Pete's Walks - Ewelme and Swyncombe (page 1 of 3)

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If you are considering walking this route yourself, please see my disclaimer. You may also like to see these notes about the maps.

Google map of the walk

I did this roughly 7.4 mile circular walk on Saturday, 1st March 2014. This was a new route for me, though entirely on paths I'd walked before. Again it was a shorter walk than I usually do, because I'm still suffering from post-viral fatigue or something. In fact this was my first walk for four weeks, as I'd decided to rest completely for a month to see if that helped me recover. In fact I wasn't sure about walking today, but it was such a fine day I simply couldn't resist.

I parked at the car park by the playing fields at the southeast of Ewelme, next to a lane junction (adjacent to Cow Common, grid reference SU648912). I didn't start walking until about 12.10pm - I'd been to get a much-needed haircut and then it was just over an hour's drive to Ewelme. I walked up the lane that started opposite the car park, until I reached the churchyard on my left. I then took a footpath starting on the right - this went along a driveway for a few yards before running to the right of the driveway. It continued past a line of trees, then crossed a large arable field (this was a muddy field of pig sties the last time I came this way). Beyond this field I turned right along a pleasant bridleway, initially with young hedges either side. I heard and saw my first Skylark of 2014 along here. Further on the bridleway joined a farm track and continued on towards the wooded western slope of Swyncombe Downs, passing a house or farm marked Huntingland on the OS map.

Church and almshouses, Ewelme

 

The footpath going northeast from Ewelme

 

The footpath going northeast from Ewelme

 

The bridleway going east, towards Swyncombe Downs

 

The bridleway going east, towards Swyncombe Downs

 

The bridleway going east, towards Swyncombe Downs (the wooded slope now in view)

 

At a track crossroads at the foot of Swyncombe Downs (close to a corner of a lane), I went a few yards left then turned  to what was now my right, and went through a small area of Beech trees and picked up the obvious path on the other side. This immediately turned left and started to climb up the end of Swyncombe Downs. There were mainly small trees at the foot of the slope, further up I passed some Yews. At the top of the slope I emerged onto a nice grassy promenade, with pleasant views. Beyond this, the path ran through bushes on the left of the Downs, following the line of an ancient earthwork called the Danish Intrenchment (thought to be a boundary marker between the Danes and the Kingdom of Wessex, before the Danes were repulsed by King Alfred). To my left I had views along the Chiltern Escarpment, to Watlington Hill with Shirburn Hill and Beacon Hill (the one near Aston Rowant, not the one near Chequers) beyond.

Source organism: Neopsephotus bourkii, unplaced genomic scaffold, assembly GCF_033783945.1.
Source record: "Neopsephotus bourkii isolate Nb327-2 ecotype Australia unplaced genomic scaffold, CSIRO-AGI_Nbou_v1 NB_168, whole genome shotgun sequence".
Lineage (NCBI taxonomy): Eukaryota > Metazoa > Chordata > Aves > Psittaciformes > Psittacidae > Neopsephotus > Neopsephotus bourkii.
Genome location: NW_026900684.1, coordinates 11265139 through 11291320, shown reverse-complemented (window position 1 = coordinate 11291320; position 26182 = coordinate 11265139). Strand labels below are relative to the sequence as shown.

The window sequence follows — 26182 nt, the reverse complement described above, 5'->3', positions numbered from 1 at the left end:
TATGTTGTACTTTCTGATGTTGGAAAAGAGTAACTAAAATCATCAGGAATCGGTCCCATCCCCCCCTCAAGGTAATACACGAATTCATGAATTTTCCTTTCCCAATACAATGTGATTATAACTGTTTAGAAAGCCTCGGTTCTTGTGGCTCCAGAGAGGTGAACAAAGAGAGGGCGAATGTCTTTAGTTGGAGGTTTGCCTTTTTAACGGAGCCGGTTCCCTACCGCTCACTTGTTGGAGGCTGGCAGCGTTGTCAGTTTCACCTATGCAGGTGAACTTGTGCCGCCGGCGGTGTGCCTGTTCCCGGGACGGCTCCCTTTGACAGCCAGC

Near the start of the path up Swyncombe Downs

 

The path up Swyncombe Downs

 

Looking south from Swyncombe Downs

 

The path along the top of Swyncombe Downs

 

Looking northeast along the Chiltern escarpment from Swyncombe Downs - Beacon Hill (near Aston Rowant), Shirburn Hill, Watlington Hill)

 

The path along the top of Swyncombe Downs

 

The path along the top of Swyncombe Downs

 

Looking North from Swyncombe Downs

 

Where the path turns to join the Ridgeway and go over the eastern end of Swyncombe Downs

Part 2 of this walk

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